Rubens Gerchman

Rubens Gerchman (born January 10, 1942, Rio de Janeiro– January 29, 2008)was a Brazilian painter and sculptor. He was heavily influenced by concrete and neoconcrete art.Many of Gerchman’s works are paintings based on populist themes and his political beliefs, which followed those of neoconcrete artists.His sculptures with letters, stem from concrete poetry.
Gerchman studied at the Rio de Janeiro School of Fine Arts. In the 1960s, his work focused on mass culture. He used faces clipped from news photos, but unlike Andy Warhol, who used infamous celebrity, he used images of anonymous individuals. These faces would be reproduced as multiple painted images in a comic-strip style.

 In the late 1960s, Gerchman devoted his interest to urban isolation and alienation. He produced boxes and containers destined to be opened by spectators, and made a series of mixed media collages on wood, broadly titled Caixa de morar (Box to Live In), which reflects this theme. One work in this series, O rei do mau gosto (The King of Bad Taste), was a satire on the bourgeoisie and industrial tycoons set in a monstrous tropical paradise.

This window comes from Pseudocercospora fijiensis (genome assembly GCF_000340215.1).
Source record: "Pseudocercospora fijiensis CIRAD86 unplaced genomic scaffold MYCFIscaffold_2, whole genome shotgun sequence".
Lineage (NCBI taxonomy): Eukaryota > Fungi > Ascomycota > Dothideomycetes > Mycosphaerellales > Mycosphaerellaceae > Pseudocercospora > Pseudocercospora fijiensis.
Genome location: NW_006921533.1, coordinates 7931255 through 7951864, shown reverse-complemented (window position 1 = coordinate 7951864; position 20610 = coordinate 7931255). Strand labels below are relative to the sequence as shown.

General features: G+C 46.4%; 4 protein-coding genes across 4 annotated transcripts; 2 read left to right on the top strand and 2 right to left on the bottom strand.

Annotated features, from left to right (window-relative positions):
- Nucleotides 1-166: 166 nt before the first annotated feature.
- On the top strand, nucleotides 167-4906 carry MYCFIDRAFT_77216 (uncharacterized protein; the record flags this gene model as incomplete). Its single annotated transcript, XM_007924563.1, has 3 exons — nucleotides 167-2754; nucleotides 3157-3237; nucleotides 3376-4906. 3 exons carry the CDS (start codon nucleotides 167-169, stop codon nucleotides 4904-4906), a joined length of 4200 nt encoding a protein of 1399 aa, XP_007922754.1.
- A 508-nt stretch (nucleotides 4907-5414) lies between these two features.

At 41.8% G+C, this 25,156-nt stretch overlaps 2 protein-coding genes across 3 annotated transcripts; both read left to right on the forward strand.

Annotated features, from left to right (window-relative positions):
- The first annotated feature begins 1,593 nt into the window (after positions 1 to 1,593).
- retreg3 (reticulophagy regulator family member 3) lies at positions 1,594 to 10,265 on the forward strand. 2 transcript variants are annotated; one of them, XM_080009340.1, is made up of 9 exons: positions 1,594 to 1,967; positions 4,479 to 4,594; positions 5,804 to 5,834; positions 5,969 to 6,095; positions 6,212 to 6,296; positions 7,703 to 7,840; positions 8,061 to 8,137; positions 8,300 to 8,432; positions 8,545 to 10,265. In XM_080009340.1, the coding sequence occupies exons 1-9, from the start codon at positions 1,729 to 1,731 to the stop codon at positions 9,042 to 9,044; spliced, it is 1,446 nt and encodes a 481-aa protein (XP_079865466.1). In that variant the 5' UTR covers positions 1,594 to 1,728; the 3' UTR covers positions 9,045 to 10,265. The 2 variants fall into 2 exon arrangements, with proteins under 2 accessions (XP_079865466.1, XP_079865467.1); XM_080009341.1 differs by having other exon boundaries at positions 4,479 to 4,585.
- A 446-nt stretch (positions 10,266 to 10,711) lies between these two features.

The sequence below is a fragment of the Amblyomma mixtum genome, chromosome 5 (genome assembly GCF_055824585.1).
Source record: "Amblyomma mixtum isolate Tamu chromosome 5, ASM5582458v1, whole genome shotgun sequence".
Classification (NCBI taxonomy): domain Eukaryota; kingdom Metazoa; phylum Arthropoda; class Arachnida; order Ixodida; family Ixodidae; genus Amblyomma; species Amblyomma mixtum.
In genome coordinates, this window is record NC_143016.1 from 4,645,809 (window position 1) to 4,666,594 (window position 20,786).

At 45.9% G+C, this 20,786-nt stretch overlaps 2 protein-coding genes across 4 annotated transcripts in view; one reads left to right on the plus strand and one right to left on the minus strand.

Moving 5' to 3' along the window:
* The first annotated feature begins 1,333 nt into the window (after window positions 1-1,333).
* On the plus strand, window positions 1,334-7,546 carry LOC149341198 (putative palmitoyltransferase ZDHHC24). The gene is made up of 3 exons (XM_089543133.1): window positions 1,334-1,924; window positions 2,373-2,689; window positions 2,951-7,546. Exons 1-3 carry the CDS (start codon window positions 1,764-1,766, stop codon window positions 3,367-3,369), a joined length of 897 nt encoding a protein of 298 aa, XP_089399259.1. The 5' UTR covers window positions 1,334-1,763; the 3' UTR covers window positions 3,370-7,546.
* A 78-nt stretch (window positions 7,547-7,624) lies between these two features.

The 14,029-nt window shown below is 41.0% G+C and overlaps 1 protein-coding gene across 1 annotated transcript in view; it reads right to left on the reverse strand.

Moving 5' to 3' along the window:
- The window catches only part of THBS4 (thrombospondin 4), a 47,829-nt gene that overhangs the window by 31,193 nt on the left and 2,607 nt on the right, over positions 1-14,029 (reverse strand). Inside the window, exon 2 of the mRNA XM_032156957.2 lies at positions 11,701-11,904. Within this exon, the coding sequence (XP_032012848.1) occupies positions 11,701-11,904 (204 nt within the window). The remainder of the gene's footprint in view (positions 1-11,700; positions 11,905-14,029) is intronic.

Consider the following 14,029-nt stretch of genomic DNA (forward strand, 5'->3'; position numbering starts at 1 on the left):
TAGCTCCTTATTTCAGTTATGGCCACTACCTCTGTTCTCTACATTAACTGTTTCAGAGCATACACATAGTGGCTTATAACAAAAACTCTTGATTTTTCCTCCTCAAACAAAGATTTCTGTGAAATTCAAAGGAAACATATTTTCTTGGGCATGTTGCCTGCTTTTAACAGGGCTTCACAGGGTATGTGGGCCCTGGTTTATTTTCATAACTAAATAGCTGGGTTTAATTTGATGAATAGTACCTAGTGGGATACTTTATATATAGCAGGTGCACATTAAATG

From the mid-1960s to the early 1970s, Gerchman incorporated letters and words in his paintings, photographs, and sculptures. In 1967, he completed sculptural works which included Terra (Earth), Lute ("Struggle") and Sós ("Alone"). Terra integrated Gerchman’s box with hollowed out letters, while Sós played on his Boxes to Live In series with its reference to isolation and alienation. Lastly, Lute expresses political importance.

 During his stay in New York City from 1968-1973, Gerchman adapted to his new audience by producing works with English words. His new works still reflected Gerchman's populist nature, and are rooted in concrete poetry. Some of his work with letters also addresses issues of Latin America's relative geographic location in the Southern Hemisphere.Gerchman's work in the 1960s influenced the spread of kitsch in Brazilian paintings. His comic-strip inspired a form of pop art in Brazil that was based on people and events.Wikipedia

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